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Mass Store Closures Expected in the Coming Year

West Palm Beach, Florida: Macy’s: Built on the site of the old Hibiscus Apartments. Photo courtesy of Ebyabe

As consumers continue to make the switch from brick and mortar shopping to on-line, old fashioned stores who can’t compete, will be forced to close, analysts say.

“If you are weaker player, it’s going to be a very tough 2017 for you, ” said RJ Hottovy, a consumer equity strategist for Morningstar.

Consumers are heading out of the house to shop in malls less and less, choosing the comfort of their laptops and desktops to bring home the goods. Hottovy is expecting to see retail establishments filing for bankruptcy while many shops shutter their outlets.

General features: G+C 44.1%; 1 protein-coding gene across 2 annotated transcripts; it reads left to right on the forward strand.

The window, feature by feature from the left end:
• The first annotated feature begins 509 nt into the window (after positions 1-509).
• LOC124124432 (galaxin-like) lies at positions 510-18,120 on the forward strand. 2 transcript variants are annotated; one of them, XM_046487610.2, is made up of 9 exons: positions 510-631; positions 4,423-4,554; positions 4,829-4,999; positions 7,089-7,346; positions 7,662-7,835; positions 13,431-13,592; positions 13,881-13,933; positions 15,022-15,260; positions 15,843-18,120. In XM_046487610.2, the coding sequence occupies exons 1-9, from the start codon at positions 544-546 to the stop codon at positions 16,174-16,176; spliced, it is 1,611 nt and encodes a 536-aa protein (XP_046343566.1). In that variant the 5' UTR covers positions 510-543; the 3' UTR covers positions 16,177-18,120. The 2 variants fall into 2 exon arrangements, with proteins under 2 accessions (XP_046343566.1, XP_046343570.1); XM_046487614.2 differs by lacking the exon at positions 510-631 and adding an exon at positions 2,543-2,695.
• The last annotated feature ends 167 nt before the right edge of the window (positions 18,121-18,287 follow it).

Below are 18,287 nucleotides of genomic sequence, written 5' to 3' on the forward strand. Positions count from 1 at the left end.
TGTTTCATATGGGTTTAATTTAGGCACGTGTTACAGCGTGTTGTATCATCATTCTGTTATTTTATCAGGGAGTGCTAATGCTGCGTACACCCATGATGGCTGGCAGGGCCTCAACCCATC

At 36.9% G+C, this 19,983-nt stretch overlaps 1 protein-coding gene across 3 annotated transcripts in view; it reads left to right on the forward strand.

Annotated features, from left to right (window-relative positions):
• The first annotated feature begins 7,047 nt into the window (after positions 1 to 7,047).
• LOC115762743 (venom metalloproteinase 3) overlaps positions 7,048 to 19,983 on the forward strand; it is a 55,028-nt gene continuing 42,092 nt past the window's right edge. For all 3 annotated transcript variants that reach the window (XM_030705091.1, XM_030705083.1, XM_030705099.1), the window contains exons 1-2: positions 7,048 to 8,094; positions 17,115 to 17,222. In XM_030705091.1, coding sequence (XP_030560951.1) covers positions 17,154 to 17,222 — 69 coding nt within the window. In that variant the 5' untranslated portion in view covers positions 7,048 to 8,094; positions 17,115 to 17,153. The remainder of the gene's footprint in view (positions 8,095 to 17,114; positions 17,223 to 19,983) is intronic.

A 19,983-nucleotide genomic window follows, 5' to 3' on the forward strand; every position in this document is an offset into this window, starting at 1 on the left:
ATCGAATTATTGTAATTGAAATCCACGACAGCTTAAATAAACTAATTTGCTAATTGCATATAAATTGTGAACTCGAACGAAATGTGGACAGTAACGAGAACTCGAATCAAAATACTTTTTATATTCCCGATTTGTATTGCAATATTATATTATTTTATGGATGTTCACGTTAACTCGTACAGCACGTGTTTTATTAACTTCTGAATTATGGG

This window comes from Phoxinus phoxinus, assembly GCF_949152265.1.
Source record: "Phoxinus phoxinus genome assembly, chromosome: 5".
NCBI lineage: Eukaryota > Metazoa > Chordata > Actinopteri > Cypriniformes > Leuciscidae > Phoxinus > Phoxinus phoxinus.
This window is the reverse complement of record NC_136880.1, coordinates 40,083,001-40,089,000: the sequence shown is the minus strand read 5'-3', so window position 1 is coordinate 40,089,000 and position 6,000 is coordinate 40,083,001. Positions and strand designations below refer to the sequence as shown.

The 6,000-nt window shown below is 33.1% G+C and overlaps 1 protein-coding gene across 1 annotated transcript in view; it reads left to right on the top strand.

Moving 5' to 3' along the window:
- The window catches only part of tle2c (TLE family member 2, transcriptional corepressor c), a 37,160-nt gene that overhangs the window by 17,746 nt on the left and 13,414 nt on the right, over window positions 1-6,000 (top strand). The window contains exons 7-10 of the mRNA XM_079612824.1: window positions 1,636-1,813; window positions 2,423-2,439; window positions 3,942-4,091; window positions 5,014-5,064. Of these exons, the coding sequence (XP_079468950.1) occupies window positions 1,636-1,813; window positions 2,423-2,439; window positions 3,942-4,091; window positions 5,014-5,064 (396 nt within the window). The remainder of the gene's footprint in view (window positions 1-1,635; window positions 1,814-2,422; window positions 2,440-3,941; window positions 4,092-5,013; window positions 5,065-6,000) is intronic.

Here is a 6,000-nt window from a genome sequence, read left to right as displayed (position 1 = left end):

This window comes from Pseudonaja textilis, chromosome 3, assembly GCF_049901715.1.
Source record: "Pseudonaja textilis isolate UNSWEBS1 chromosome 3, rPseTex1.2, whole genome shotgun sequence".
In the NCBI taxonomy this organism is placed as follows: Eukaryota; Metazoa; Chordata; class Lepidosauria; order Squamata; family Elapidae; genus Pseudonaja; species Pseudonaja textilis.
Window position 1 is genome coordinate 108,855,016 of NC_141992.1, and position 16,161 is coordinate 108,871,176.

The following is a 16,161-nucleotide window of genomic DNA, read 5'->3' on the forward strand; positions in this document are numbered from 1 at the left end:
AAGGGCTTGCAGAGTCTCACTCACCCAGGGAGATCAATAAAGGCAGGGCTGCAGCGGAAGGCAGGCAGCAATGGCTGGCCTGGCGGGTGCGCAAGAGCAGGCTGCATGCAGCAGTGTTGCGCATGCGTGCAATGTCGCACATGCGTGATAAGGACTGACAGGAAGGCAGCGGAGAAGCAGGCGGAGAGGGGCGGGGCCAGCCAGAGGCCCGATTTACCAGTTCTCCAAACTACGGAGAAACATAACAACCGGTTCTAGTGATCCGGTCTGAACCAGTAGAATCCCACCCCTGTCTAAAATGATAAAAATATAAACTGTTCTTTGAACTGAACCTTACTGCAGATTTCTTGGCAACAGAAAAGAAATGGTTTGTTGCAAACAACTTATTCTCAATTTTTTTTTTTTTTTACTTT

Huge retailers such as Macy’s, Kohl’s, Walmart and Sears have all had to close hundreds of stores over the past few years to counter the rise of e-commerce and lack of buyers in the stores.

But the closures will continue. The new year is a traditional time for companies to announce their plans to close stores. Almost half of all yearly store closings were announced during the first quarter of the year they closed, since 2010. Macy’s has already announced it will be closing almost 100 stores in 2017, about 15 percent of their total. Sears will be pulling the plug on 30 Sears and Kmart shops before April, with additional closures to be announced soon. CVS has said it will be closing about 70 of its fleet of stores.

Less severe, but also a result of loss of business, is the downsizing of existing locations.

“As leases come up, you’re going to see a gradual rotation into smaller-footprint stores,” Hottovy said.

Nevertheless, despite all the recent closures, the US still has far too many stores. So expect to see a correction in the coming months and years.

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